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June 22, 2017
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Is Now the Time to Refinance? Should I Refinance?

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Bills.com suggests pros, cons of refinancing in today's bumpy market.

Home mortgage rates are up half a percent from one year ago, but down half a percent from March -- and while this latest rate decrease has led to a surge of home refinancing activity homeowners consider the pros and cons of refinancing in their situation before they sign up for a new deal on their home loan.

Some homeowners are sitting on adjustable rate mortgages (ARMs) wondering if now is the time to refinance to a fixed-rate loan. They worry -- and rightly so -- about payments increasing, especially in an atmosphere where home values might decline, other homeowners want to use cash from their equity to pay for kids’ college tuition, take advantage of lower prices to put a down payment on a second home, or remodel existing homes.

Predicting mortgage rates involves researching a complex set of variables, explained Housser, including companies that buy and sell mortgage loans, the status of inflation, financial markets, and the state of U.S. currency.

In light of the confusing market we suggest the following tips to help homeowners decide if they would be wiser to refinance now or keep their current mortgage.

Pros: Refinance now if …

1.     ARM rates are rising above market rates. As interest rates increase, ARM loan payments do, too. Homeowners concerned about payments, and whose rate is higher than current fixed mortgage interest rates, might consider refinancing. Many economists forecast basically stable interest rates through Thanksgiving or so, but with the amount of uncertainty in financial markets, there's no telling, y ou can begin the process with a mortgage lender and have him or her watch rates for you to establish a good time to lock your loan.

2.     Refinancing is affordable. Refinancing involves expenses that can total around 2 percent of the total loan amount. Typically, financial advisors suggest refinancing is worthwhile if the savings on payments will pay for the refinancing costs within two years. Homeowners can calculate their own "break-even" date by dividing the up-front cost (the figure on the Good Faith Estimate form) by the anticipated monthly savings. The answer is the number of months it will take to pay off the refinance -- and sooner is better.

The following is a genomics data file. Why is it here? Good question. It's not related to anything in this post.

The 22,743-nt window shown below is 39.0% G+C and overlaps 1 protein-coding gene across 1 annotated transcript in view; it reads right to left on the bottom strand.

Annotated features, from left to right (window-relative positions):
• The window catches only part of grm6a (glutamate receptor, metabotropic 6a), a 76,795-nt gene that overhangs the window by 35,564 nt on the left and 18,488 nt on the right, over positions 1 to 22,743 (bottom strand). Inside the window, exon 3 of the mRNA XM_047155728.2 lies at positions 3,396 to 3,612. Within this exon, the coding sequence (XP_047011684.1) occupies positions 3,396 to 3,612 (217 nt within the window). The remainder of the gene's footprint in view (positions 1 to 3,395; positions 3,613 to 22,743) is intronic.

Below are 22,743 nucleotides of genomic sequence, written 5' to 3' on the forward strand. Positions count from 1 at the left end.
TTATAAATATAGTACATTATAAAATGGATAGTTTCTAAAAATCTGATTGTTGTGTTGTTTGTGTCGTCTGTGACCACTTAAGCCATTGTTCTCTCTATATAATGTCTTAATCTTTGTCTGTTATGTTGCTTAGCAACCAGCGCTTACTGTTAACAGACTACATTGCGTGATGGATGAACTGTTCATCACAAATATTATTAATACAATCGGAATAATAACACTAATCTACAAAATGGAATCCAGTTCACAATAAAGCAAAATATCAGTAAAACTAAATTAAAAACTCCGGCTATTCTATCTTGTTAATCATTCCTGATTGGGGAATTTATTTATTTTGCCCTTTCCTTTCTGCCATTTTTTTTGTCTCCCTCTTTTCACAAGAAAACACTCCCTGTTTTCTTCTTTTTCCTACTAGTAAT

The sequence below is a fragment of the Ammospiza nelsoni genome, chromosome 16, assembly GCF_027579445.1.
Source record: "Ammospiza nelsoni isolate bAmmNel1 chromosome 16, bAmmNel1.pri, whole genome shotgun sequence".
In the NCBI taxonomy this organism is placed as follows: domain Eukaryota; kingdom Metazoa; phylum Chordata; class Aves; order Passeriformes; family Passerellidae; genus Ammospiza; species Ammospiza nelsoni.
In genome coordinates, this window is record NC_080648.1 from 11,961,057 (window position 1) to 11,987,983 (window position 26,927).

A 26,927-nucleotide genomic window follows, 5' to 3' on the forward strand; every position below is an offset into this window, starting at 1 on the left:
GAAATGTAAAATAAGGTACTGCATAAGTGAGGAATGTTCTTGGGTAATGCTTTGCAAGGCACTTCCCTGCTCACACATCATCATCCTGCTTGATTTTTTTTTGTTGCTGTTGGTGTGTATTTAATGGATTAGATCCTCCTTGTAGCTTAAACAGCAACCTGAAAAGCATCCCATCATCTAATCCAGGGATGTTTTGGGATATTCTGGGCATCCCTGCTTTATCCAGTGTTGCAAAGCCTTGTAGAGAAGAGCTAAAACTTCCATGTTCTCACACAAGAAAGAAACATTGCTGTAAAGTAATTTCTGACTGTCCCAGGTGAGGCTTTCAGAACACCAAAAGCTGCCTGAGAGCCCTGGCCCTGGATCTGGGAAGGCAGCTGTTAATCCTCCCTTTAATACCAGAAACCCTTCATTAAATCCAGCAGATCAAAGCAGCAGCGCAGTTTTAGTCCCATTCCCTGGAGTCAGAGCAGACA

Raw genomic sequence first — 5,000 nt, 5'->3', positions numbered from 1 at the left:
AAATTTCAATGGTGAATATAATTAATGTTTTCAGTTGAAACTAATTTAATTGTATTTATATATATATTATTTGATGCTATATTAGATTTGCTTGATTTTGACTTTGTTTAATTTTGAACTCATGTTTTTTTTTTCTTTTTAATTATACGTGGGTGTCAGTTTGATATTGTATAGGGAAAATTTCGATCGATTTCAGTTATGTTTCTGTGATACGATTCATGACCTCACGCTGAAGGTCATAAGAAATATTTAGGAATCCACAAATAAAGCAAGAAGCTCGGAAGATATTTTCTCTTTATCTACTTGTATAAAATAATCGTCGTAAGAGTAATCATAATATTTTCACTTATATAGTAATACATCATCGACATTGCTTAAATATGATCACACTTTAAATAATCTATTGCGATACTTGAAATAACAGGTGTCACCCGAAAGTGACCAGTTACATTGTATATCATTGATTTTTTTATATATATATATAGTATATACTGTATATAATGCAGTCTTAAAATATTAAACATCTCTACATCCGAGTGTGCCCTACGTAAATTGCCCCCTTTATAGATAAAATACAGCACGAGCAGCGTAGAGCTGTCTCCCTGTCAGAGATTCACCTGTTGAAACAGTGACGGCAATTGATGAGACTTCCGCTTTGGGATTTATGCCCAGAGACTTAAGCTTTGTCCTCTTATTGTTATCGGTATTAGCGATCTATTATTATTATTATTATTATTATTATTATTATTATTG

3.     You've grown roots. Homeowners who plan to stay in their homes for a long period of time might find that refinancing makes sense. "If you have a long term left on your mortgage payments, and your rate is higher than market rates -- or you have an ARM or balloon-payment loan and want the security of a fixed rate -- you'll likely meet the "break-even" criteria outlined above," Housser said.

4.     One loan is better than two. For homeowners with a first mortgage as well as a second mortgage with a high rate, refinancing can combine the two loans into one. Second mortgages usually have adjustable rates. If the second mortgage has a hefty balance, today's borrowers might be better off rolling the two loans into one. Compare current loans with refinancing options with an online calculator such as the one here.

Cons: Wait to refinance if …

1.     Credit isn't stellar. Those who have made credit mistakes (such as late payments, especially on the mortgage) will benefit from spending a few months cleaning up their act before applying for a refinance. Paying on time and reducing or eliminating credit card balances will earn a better refinanced mortgage rate.

2.     Life is in flux. Homeowners should not invest in refinancing if they might sell the home within a year or two. Divorce, job relocation, or even a big raise might make you rethink your residence, refinance when your life is more stable.

3.     The clock is ticking on private mortgage insurance (PMI) payments. Most lenders require PMI for borrowers whose mortgage balance is greater than 80 percent of the price of their home. When the loan value falls below 80 percent of the home’s value, borrowers may be able to request elimination of PMI. Some loans may even require borrowers to refinance to eliminate PMI.

Removing PMI will give most borrowers an immediate monthly payment reduction of $100 to $200 (the mortgage statement lists the specific payment). You may decide to hold off on refinancing if you see falling below the 80 percent loan-to-value mark soon, in this case, waiting a few months to refinance could mean significant savings by eliminating your monthly PMI payments.






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